Peter Ogden, director of Maine’s Bureau of Veterans Services, is failing in his charge to support all veterans. While his efforts to help care for aging veterans and memorializing those who have passed are commendable, he has shown a consistent disrespect and lack of concern for anyone who served in Iraq or Afghanistan.

I attended a meeting in December in Brunswick with state legislators, where Ogden laid out his agenda for the coming year.

He referred to the roughly 60,000 Maine veterans of America’s most recent wars as “kids” so many times that I lost count. This was only part of the insult, though, as his policy stance and inaction as a leader, revealed during the course of the meeting, proved more egregious than his insults.

He discussed a report conducted by the University of Maine, outlining the areas his agency needed to improve upon in order to serve the new generation of veterans returning to our state. He did not provide specifics of the report at the time, but I was able to obtain a copy after the meeting. Almost every statement he made about veterans of the Iraq and Afghanistan wars was false, and his stated policy agenda is not meant to address any of the issues outlined in the report.

For example, the report stated that returning veterans today are reluctant to seek help or take advantage of benefits for fear of being a burden on the system. But when Ogden was asked about the problems faced by this generation of veterans, he said, “Well, I think the kids today are saying, ‘You owe it to me, give it to me.’ If you push a red button and nothing happens, I think that’s the problem. I can tell a World War II guy, ‘Your claim, it will take a year to do your claim,’ he will be happy. If I tell a young kid today, (he’ll say) ‘Uh, I mean, why can’t that happen?'”

The report advised his office about many ways in which to reach out to veterans, centering mainly on information technology-based solutions. Ogden stated, “The young kids today come back and we don’t communicate the way they do. I don’t tweet, I don’t Twitter, I don’t do Facebook. I can barely answer my emails.” After citing staffing issues as an excuse for failure of his office to implement any of these recommendations, he then indicated that he would not be doing so any time soon.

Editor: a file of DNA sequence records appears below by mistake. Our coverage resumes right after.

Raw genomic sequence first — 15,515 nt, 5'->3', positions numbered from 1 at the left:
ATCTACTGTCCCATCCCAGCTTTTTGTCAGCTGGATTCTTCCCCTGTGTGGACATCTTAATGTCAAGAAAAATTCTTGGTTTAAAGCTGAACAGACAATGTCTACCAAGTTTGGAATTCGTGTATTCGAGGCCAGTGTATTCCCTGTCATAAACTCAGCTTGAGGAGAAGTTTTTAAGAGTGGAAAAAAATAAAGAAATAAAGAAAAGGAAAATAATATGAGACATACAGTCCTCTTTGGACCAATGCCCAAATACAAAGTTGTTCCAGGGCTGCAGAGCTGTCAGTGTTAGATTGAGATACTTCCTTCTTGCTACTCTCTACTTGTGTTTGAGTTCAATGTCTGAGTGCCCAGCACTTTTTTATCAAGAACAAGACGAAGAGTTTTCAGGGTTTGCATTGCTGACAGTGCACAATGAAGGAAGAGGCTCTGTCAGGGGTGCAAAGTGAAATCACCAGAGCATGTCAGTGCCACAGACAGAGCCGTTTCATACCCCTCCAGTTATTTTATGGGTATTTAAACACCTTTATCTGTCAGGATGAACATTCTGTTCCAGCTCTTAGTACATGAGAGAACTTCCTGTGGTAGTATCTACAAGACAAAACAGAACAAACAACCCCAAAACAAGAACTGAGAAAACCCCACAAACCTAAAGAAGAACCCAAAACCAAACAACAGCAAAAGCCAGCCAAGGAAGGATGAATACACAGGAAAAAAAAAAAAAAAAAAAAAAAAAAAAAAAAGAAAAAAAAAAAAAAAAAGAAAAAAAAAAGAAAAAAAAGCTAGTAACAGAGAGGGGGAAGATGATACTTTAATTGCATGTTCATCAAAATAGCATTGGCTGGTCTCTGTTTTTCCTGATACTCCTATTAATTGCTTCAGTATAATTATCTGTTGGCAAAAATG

At one point during Ogden’s talk, he gave a textbook definition of post-traumatic stress disorder and then told the room that veterans with PTSD were really just “lost” or “depressed.”

He then made a causal linkage to veteran unemployment, saying, “But that’s the same thing with jobs. We talk about all these jobs in Maine, you know. If you tell a kid coming back who’s a sergeant, earning all kinds of good money, having all sorts of responsibility, ‘Now you’re going to go get a job in construction or work at McDonald’s,’ they are not looking for that. So they may be great-paying jobs, but if it’s not something they want to do, they are not going to be interested in going to work.”

This spawned outrage among many veterans at the meeting, who had heard enough, and spoke out against him.

Ogden’s only response was, “See, this is part of my problem. I talked about it the last time I said it: I can tell you what I think they need, but I can’t tell you what they think they need. I think if you have heard me talk in the past, I have said that.”

The University of Maine report, conducted more than a year ago, could not have been clearer: “Of the 132,000 (veterans who live in Maine), approximately 60,000 are younger veterans of the country’s most recent wars. It is these veterans that are falling through the cracks as the Maine Bureau of Veterans Affairs struggles to find ways to communicate the benefits and assistance available to them.”

Those who have served this nation since the attacks of 9/11 just want to come home. When compared to initiatives by other states such as Oregon, the efforts of Ogden’s office do not look promising. It is time he started working with younger veterans or step aside.

Adrian Cole of Topsham is a former Army captain who served two tours of duty in Iraq as an artillery officer with the 101st Airborne Division. He serves as the adjutant for the Bath Veterans of Foreign Wars Post 7738.